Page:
Being involved in the world of M2M for well over a decade, this stuff comes way too easy to Novotech, and sometimes we forget how confusing it can be for many organizations. According to a recent study by VDC Research, the majority of customers do not have an M2M strategy.  What was more stunning to me was that the survey was done to OEM (original equipment manufacturers), which are companies that may have the highest return on investment for M2M solutions.

The article offered the following highlights:

  • Many company’s engineering departments have issues in actually defining an ROI for using M2M, and how it actually would benefit their business.
  • Some companies have concerns about how M2M strategies will need to change as networks move more information into the cloud.
  • As M2M solutions become more complex, the processing power of the device that the solutions are connecting to must increase.  This may be a design concern, as it may affect power usage, memory requirements, etc.
  • Many IT departments are concerned about the extra amount of network traffic that will be created from these remote devices, especially if deployments get into the thousands (or millions) of units.

How do we address these very real and valid concerns/challenges?

More intelligent end-point devices 
In the past, most devices that were connected by cellular modems were either very smart, or very dumb.  On the smart side, it was devices that either had full-fledged PC-like capability or actual computers themselves.  The modem was used exclusively to provide a wireless IP experience, and had very little to do with the actual data being transferred.  On the dumb side, there were devices such as basic meters and pumps, where the modem acted as a very-long serial cable transmitting all data from the device (whether the information was originated from the device or polled by the server).  There was little, if any, filtering of data.  Today, companies are looking for more intelligence from their modems, such as the ability to run applications and perform “then-what” tasks (meaning that the device has embedded intelligence/logic to be able to sense that something has happened and initiate a response).  This will allow companies to have less overall traffic sent across the network and less downtime on remote devices.

Better data filtering on devices 
I met with one customer a long time ago that wanted to monitor just a few elements from their J-Bus port (this is a port on many rugged engines to transmit data, similar to the ODBII port on most passenger vehicles).  At the time, there wasn’t a lot of options to only send what he needed (there is now, but not then), so he either got a ton of data, or none at all.  While this problem has been solved for this market, companies are looking for ways to get the vital data now, and everything else later.  This allows them to get the maximum value from a remote solution (less downtime, better worker safety, better customer service, etc) while pushing the transfer of non-vital data into off-hours.  A number of hosted cloud-based solutions can do this for the customer, but the traffic still needs to be sent from the remote location first (often causing higher than necessary data bills for the airtime).  It would be great to see end devices do more of this filtering/storage, and ultimately, do it in better conjunction with many of these cloud programs to optimize data traffic.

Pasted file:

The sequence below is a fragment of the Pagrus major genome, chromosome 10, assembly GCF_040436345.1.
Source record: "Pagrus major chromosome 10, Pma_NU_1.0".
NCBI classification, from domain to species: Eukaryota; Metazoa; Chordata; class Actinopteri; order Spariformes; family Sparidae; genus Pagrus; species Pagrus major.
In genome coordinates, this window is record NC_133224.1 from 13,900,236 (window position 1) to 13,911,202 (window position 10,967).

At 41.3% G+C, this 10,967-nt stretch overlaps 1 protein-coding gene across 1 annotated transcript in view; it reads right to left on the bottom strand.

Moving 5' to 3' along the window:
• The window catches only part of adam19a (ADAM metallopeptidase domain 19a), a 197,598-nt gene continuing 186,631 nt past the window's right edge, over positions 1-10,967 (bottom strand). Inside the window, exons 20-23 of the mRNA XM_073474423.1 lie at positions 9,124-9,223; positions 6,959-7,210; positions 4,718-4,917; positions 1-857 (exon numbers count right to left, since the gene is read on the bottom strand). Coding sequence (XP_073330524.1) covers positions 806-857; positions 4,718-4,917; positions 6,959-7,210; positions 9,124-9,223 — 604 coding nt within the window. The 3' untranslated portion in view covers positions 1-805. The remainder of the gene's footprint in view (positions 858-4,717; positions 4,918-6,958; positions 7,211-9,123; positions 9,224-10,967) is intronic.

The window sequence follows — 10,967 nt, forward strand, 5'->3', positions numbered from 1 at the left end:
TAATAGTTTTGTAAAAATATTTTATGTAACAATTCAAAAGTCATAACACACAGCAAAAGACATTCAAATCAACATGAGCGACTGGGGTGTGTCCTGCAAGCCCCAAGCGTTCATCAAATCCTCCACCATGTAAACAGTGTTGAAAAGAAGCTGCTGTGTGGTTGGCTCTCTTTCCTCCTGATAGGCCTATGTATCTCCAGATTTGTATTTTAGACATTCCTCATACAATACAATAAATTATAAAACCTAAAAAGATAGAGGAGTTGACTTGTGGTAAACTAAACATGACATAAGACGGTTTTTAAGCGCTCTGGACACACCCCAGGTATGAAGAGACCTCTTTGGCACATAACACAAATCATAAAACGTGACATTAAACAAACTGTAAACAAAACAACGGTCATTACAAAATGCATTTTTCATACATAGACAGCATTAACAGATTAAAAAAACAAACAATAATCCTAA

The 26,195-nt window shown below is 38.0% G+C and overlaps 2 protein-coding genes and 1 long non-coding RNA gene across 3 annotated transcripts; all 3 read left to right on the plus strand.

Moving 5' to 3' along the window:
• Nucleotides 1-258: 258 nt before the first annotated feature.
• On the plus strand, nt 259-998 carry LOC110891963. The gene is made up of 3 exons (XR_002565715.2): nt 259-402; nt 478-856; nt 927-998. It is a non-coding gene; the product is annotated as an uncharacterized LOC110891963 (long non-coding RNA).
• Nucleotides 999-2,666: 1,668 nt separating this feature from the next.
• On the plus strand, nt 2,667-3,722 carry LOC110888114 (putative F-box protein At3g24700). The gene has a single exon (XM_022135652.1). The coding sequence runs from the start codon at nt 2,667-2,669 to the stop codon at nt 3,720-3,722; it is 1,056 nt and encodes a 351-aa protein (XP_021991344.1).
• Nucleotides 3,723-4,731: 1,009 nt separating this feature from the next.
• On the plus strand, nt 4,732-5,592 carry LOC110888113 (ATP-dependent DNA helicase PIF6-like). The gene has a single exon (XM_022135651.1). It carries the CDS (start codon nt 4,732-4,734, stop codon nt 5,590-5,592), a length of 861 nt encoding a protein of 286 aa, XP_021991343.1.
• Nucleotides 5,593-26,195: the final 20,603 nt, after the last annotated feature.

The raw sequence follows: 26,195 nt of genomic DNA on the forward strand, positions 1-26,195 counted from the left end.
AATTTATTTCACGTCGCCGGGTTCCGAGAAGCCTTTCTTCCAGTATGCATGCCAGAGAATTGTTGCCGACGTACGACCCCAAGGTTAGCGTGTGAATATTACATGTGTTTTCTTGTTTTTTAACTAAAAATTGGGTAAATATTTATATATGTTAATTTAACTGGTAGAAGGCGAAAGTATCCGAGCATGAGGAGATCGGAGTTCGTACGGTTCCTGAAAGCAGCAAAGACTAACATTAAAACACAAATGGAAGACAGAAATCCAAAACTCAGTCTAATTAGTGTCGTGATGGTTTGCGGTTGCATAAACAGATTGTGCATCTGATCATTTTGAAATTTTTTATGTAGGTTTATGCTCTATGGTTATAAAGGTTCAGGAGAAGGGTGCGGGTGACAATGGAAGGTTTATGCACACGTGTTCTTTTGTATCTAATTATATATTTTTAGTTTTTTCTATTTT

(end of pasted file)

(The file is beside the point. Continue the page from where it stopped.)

Better integration into existing platforms (and tools for DIY)  
Again, before you yell at me, great strides have been made here, as many platforms offer easy ways for customers to transmit remote data into key ERP/CRM systems today.....although, there is still improvement to be done. The real need is for better platforms/tools to enable customers to fit remote data into their unique systems.  Many customers use industry-specific tools (or their own internally designed software, which best meets their needs). We need to do a better job of simplifying the process of drawing information into these systems if we want to see improved M2M numbers.

Better understanding of customer’s unique businesses   
This one may be last on the list, but it likely is the most important point.  As an industry, we have done a horrendous job in learning about our customer’s unique businesses, and an even worse job in taking what we have learned about their businesses to customize an ROI approach to M2M for them.  We need to stop using generalized tools, and start learning how it may truly help a customer. We need to focus on what their unique industry needs are, how a solution may help (or hurt) their business, and what this company needs to differentiate itself from its competitors.  This will be a big change for the wireless industry, which has gotten kind of used to asking “Android, iPhone or Blackberry?”

At Novotech, we live and breathe M2M. In fact, we like to think of ourselves as being your M2M consultant.  So as always, let Novotech know how we can help with your M2M needs.  You can visit our web page @ or reach out to me directly by emailing larry(@)  You can also follow us on Twitter (@NovotechM2M) or follow me personally (@LBNovotechM2M).